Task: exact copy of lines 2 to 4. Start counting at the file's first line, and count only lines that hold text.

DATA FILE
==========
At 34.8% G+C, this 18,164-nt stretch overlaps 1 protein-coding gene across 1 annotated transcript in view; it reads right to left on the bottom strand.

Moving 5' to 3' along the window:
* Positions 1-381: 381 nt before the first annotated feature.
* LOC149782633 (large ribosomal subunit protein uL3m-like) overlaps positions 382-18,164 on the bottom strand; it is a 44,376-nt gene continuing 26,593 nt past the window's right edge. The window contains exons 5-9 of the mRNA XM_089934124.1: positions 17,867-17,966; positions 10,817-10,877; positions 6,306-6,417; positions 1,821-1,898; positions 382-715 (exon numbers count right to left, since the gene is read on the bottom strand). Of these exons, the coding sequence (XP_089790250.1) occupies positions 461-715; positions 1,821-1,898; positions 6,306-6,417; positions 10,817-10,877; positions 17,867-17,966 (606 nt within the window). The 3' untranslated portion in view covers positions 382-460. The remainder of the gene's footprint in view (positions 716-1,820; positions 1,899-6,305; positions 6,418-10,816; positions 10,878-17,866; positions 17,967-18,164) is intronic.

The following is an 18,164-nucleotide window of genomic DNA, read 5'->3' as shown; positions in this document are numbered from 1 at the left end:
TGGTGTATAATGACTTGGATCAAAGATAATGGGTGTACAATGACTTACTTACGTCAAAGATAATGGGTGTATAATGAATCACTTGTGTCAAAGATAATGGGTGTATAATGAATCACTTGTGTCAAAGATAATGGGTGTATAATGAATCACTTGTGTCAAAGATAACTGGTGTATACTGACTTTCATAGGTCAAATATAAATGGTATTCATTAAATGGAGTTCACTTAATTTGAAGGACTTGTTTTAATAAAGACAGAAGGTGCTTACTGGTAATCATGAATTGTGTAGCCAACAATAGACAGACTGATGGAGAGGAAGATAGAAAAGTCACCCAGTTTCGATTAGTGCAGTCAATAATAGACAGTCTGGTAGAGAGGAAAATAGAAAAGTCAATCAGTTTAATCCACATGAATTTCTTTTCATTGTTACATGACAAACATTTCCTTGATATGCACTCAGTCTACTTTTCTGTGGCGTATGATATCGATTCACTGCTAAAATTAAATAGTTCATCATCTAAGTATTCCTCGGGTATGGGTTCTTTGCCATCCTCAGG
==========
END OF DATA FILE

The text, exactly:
Moving 5' to 3' along the window:
* Positions 1-381: 381 nt before the first annotated feature.
* LOC149782633 (large ribosomal subunit protein uL3m-like) overlaps positions 382-18,164 on the bottom strand; it is a 44,376-nt gene continuing 26,593 nt past the window's right edge. The window contains exons 5-9 of the mRNA XM_089934124.1: positions 17,867-17,966; positions 10,817-10,877; positions 6,306-6,417; positions 1,821-1,898; positions 382-715 (exon numbers count right to left, since the gene is read on the bottom strand). Of these exons, the coding sequence (XP_089790250.1) occupies positions 461-715; positions 1,821-1,898; positions 6,306-6,417; positions 10,817-10,877; positions 17,867-17,966 (606 nt within the window). The 3' untranslated portion in view covers positions 382-460. The remainder of the gene's footprint in view (positions 716-1,820; positions 1,899-6,305; positions 6,418-10,816; positions 10,878-17,866; positions 17,967-18,164) is intronic.